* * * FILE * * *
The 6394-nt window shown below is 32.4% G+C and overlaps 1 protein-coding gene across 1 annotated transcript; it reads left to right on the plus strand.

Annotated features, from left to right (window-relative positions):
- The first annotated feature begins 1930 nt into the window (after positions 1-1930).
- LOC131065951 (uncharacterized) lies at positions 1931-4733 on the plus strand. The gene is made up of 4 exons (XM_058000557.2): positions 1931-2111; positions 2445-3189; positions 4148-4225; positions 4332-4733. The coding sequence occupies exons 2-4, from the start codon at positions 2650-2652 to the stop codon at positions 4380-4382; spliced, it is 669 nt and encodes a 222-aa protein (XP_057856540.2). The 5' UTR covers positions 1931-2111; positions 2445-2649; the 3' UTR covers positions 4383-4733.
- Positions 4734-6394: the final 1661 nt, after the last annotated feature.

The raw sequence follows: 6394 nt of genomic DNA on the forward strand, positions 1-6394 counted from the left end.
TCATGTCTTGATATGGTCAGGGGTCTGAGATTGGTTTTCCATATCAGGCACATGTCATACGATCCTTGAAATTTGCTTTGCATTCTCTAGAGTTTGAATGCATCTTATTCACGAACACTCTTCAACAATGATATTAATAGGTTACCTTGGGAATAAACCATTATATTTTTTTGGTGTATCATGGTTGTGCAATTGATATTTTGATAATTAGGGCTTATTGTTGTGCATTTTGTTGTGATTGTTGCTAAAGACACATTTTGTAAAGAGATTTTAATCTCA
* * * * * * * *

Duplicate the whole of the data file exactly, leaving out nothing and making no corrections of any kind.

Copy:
The 6394-nt window shown below is 32.4% G+C and overlaps 1 protein-coding gene across 1 annotated transcript; it reads left to right on the plus strand.

Annotated features, from left to right (window-relative positions):
- The first annotated feature begins 1930 nt into the window (after positions 1-1930).
- LOC131065951 (uncharacterized) lies at positions 1931-4733 on the plus strand. The gene is made up of 4 exons (XM_058000557.2): positions 1931-2111; positions 2445-3189; positions 4148-4225; positions 4332-4733. The coding sequence occupies exons 2-4, from the start codon at positions 2650-2652 to the stop codon at positions 4380-4382; spliced, it is 669 nt and encodes a 222-aa protein (XP_057856540.2). The 5' UTR covers positions 1931-2111; positions 2445-2649; the 3' UTR covers positions 4383-4733.
- Positions 4734-6394: the final 1661 nt, after the last annotated feature.

The raw sequence follows: 6394 nt of genomic DNA on the forward strand, positions 1-6394 counted from the left end.
TCATGTCTTGATATGGTCAGGGGTCTGAGATTGGTTTTCCATATCAGGCACATGTCATACGATCCTTGAAATTTGCTTTGCATTCTCTAGAGTTTGAATGCATCTTATTCACGAACACTCTTCAACAATGATATTAATAGGTTACCTTGGGAATAAACCATTATATTTTTTTGGTGTATCATGGTTGTGCAATTGATATTTTGATAATTAGGGCTTATTGTTGTGCATTTTGTTGTGATTGTTGCTAAAGACACATTTTGTAAAGAGATTTTAATCTCA